A7V Part Two
When it debuted last summer, the original A7V was a hit. As the first Socket A motherboard with clock multiplier adjustment to hit the retail market, the A7V was quickly picked up by many early adopters in the hardware enthusiast community. To top it off, the A7V's Promise ATA/100 controller supported an additional four IDE devices, making the A7V an even more attractive package.
Therefore, when it was time to update their Socket A motherboard lineup with the KT133A chipset, ASUS chose to base their new motherboard off the original A7V. After all, why spend the time and effort on a new design when a great platform already exists? Hence, the name of ASUS's latest VIA-based motherboard, the A7V133.
If you read our ABIT KT7A-RAID review
, then you're probably quite aware of KT133A. With its support of the new 266MHz front side bus, system bandwidth is boosted by 20%. In addition, its newer 686B South Bridge boasts full support for ATA/100 hard drives. In previous tests, we've found the faster bus speed accounts for a 10% gain in performance at 1.2GHz (depending on the application); easily rivaling the performance gains we've experienced with motherboards based on AMD's 760 chipset.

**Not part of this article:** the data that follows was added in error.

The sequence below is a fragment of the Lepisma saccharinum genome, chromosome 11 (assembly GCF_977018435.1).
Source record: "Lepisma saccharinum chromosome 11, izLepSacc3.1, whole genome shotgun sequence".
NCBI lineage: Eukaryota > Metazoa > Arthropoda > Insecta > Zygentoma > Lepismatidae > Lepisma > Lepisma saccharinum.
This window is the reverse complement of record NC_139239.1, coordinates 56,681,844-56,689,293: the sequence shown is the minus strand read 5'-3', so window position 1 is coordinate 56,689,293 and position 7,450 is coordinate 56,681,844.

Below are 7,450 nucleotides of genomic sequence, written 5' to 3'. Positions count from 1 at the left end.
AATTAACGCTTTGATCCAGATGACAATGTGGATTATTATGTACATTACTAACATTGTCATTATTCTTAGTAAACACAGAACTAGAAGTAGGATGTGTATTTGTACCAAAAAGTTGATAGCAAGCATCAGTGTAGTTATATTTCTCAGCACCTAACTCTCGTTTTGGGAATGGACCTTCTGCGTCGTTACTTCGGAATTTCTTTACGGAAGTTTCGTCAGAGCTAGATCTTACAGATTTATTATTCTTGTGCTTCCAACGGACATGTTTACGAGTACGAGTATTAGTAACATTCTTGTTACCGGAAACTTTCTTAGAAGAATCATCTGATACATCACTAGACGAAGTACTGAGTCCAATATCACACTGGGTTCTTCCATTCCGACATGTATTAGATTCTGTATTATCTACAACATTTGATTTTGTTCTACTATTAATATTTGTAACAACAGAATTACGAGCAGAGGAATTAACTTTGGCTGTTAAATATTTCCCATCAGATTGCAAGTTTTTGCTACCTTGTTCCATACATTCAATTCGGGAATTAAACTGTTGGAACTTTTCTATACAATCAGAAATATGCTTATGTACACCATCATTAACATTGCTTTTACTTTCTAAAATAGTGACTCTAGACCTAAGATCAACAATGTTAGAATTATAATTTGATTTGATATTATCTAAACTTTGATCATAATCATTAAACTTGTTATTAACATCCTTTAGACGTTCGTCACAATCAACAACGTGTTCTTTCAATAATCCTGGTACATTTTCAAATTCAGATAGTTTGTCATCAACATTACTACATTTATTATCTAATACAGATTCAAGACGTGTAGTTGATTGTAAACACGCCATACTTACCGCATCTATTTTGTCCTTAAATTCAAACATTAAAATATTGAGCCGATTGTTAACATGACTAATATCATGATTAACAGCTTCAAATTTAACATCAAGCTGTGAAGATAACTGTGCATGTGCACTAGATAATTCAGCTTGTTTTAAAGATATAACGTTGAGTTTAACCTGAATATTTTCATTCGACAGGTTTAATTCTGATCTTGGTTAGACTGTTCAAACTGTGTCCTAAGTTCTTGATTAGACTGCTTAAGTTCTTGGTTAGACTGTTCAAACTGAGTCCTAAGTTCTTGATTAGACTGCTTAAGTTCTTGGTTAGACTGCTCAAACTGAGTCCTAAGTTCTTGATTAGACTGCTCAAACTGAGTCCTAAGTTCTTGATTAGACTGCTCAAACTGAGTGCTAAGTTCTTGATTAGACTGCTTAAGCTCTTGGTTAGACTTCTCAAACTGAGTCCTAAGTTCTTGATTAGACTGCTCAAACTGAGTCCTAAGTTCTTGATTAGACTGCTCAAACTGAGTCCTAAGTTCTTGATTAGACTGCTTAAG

With KT133A offering so much performance without requiring a memory upgrade (760 motherboards require DDR memory), we believe it will be a popular upgrade choice for many PC enthusiasts during the first half of this year.
Besides the KT133A chip, ASUS has made a few other improvements to the A7V133 to separate it from the crowd. Since RAID has become such a popular feature recently, ASUS added RAID support (specifically, RAID 0) to the A7V133's list of attributes. With the cost of ATA controllers dropping through the floor the past few months, expect more motherboards to support IDE RAID in the near future.
What other features has ASUS added to the A7V133's bag of tricks? Read on to find out!